RE: Slight correction
By Tony Swash on 11/30/10, Rating: 0
RE: Slight correction
By Pirks on 11/30/2010 12:24:45 PM , Rating: 2
So what's YOUR excuse, Tony, to diminish the importance of this Apple's screwing of its customers again? ==>>

RE: Slight correction
By chagrinnin on 11/30/2010 12:32:35 PM , Rating: 2
g) Tony Swash has approved this survey


RE: Slight correction
By omnicronx on 11/30/2010 12:34:19 PM , Rating: 2
Are you defining the word Delusion so that everyone knows what to diagnose you with when you are committed?

As pretty much everything you say around here has been 'contradicted by what is generally accepted as reality or rational argument,'

RE: Slight correction
By Tony Swash on 11/30/10, Rating: 0
RE: Slight correction
By Pirks on 11/30/2010 2:26:28 PM , Rating: 2
What I see is Tony Swash afraid to get his bottom served in since this is where we see Apple screwing its customers, and Tony has NOTHING to say about this. Well, as expected, heheh :P

RE: Slight correction
By Tony Swash on 11/30/10, Rating: 0
RE: Slight correction
By Pirks on 12/1/2010 10:42:45 AM , Rating: 2
what is the point of all this, of such comments?
The point is to prove that Apple customers like it when Apple screws them, such as with this idiotic SSD screw up, hence they must be masochists.

RE: Slight correction
By joedon3 on 11/30/2010 12:48:38 PM , Rating: 1
There is really no significant benefit to the average end user of Android being "more open".

I agree. If Android users wanted their phones to "just work" and that's they way Android was built, we'd see different results I think.

Android was built to work on almost any hardware, screen resolution, etc. And there are inherent problems with that.

Apple makes a great product, for a lot of people, but not for me. :-)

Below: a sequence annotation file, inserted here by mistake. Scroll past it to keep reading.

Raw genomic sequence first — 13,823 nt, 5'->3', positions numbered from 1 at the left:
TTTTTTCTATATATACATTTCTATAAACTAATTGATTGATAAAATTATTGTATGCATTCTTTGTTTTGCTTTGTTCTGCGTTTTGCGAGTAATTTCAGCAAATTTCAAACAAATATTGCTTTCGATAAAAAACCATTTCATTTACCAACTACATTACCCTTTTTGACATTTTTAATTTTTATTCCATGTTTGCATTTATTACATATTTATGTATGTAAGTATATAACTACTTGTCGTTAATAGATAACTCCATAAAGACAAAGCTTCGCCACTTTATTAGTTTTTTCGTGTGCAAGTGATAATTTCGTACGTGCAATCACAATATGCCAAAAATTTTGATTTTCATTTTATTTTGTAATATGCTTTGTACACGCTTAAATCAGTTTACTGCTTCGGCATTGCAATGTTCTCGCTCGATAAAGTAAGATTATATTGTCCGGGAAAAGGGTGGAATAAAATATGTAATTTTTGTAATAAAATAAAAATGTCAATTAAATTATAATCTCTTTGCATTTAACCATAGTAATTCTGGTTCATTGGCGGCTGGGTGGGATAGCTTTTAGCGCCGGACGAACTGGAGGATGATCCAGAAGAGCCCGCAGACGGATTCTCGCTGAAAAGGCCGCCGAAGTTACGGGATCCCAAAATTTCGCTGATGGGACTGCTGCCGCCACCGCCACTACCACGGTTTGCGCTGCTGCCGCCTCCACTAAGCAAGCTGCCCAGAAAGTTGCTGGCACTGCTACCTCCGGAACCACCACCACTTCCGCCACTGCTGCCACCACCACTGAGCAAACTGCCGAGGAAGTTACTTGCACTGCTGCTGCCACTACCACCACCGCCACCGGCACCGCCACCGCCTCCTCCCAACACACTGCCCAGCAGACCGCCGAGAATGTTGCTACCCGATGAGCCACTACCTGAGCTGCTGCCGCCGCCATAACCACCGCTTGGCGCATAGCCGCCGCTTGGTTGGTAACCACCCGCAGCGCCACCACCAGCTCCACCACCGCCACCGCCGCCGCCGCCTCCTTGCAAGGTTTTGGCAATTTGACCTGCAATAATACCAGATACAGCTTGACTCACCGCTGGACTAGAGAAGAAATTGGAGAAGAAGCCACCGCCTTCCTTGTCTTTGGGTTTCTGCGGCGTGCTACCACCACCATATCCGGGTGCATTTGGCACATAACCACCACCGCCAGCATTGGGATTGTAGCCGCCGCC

RE: Slight correction
By lelias2k on 11/30/2010 12:11:30 PM , Rating: 2
OK, let me see if I understand: You're basically saying one is an "apple"(iphone) and the other is an "orange"(android).

People buy "apple" because they like "apple" , same with "orange".

If you give "apple" to people who like "orange", they'll think it sucks. (Interesting you didn't say vice-versa about the results...)

We need people who don't like either, or like both, to tell us which one is better?

Crazy idea: How about to each its own?

I love that people love to talk about how Apple buyers are brainwashed and crazy about the brand, but they are the first ones to go crazy when the results of a perception survey come out.

People who buy Apple love it because it fits their needs. If it didn't they would look elsewhere.

I have been using both for 15 years, and while my personal choice is PC/Android, I own both and I can clearly see the appeal of each one.

RE: Slight correction
By joedon3 on 11/30/2010 1:11:48 PM , Rating: 2
Crazy idea: How about to each its own?

That's a great idea. Apple makes a great product. My wife uses an iPhone and an iPad. We give each other hell just for fun, but it works great for her. Android works for me.

(Interesting you didn't say vice-versa about the results...)

I was going to say that, but I guess I skipped it as I typed.

RE: Slight correction
By VahnTitrio on 11/30/2010 12:24:06 PM , Rating: 2
I think you are correct. Android users demand much more of Android than iPhone users demand of the iPhone. If both the iPhone and Android don't do X, but only the Android users are being picky that it doesn't do X, then Android will certainly have more complaints even though it's the same problem for both.